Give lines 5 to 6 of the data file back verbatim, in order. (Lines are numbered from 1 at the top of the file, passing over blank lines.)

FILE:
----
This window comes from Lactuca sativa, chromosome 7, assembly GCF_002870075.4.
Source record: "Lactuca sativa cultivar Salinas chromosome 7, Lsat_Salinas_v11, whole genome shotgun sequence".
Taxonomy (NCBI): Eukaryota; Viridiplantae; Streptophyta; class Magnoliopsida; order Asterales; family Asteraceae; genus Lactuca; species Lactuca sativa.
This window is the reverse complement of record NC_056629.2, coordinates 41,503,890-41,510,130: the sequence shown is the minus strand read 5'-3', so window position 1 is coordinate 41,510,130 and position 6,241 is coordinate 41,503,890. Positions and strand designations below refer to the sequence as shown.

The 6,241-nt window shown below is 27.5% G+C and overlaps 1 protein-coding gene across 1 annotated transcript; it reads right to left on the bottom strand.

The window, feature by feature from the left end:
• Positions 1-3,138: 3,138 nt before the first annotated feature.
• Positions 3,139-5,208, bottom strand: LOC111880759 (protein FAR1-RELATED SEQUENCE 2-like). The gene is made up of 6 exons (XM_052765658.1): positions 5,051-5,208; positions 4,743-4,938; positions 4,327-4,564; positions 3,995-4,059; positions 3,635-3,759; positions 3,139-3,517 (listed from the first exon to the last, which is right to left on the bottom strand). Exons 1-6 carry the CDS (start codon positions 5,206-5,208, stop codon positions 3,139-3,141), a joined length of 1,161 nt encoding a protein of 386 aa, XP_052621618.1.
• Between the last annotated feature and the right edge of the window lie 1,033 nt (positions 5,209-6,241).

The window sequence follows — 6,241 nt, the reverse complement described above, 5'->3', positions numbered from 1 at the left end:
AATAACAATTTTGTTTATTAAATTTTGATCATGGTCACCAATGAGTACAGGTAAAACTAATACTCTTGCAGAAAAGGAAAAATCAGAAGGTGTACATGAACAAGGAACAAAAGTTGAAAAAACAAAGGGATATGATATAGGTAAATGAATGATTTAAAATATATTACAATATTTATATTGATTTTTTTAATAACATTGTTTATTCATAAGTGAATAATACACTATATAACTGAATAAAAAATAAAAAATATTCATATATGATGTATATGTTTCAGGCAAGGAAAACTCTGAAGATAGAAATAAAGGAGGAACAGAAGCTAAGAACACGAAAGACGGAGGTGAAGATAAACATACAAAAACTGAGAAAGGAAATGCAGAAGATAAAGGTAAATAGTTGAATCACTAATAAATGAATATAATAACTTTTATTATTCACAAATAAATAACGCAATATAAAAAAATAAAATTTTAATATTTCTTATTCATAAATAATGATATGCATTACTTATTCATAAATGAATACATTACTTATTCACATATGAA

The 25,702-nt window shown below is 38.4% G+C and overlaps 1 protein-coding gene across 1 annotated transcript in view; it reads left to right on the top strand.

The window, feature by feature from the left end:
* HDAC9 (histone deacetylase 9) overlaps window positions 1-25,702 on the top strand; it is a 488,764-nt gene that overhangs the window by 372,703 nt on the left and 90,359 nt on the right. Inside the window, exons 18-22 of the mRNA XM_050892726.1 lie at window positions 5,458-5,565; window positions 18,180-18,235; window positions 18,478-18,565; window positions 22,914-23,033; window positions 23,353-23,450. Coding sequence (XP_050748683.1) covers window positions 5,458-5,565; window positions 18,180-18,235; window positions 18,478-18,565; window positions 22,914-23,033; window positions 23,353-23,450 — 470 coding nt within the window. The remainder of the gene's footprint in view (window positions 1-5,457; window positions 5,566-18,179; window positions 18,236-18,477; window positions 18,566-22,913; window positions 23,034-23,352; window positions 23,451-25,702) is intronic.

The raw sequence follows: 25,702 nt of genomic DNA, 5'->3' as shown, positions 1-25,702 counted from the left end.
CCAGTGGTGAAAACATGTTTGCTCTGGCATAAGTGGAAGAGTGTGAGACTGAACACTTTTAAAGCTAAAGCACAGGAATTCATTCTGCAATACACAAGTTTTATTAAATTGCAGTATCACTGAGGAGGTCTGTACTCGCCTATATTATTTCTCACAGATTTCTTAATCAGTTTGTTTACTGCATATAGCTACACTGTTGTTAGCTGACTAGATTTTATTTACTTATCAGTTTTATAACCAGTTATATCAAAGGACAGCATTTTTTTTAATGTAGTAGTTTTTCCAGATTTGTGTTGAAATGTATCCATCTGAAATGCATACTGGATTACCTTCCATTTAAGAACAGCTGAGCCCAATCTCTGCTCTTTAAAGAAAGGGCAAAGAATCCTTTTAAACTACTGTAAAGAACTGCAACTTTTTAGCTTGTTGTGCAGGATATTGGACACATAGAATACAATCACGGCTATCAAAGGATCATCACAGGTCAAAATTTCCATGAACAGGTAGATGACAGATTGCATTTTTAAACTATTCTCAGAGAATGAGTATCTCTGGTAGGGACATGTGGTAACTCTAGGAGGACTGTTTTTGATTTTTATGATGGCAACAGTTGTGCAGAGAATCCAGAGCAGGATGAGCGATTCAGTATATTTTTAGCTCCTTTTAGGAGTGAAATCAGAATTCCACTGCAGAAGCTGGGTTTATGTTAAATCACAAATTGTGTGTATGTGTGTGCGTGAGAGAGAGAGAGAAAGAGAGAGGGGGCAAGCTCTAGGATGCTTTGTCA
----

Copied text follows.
The 6,241-nt window shown below is 27.5% G+C and overlaps 1 protein-coding gene across 1 annotated transcript; it reads right to left on the bottom strand.

The window, feature by feature from the left end: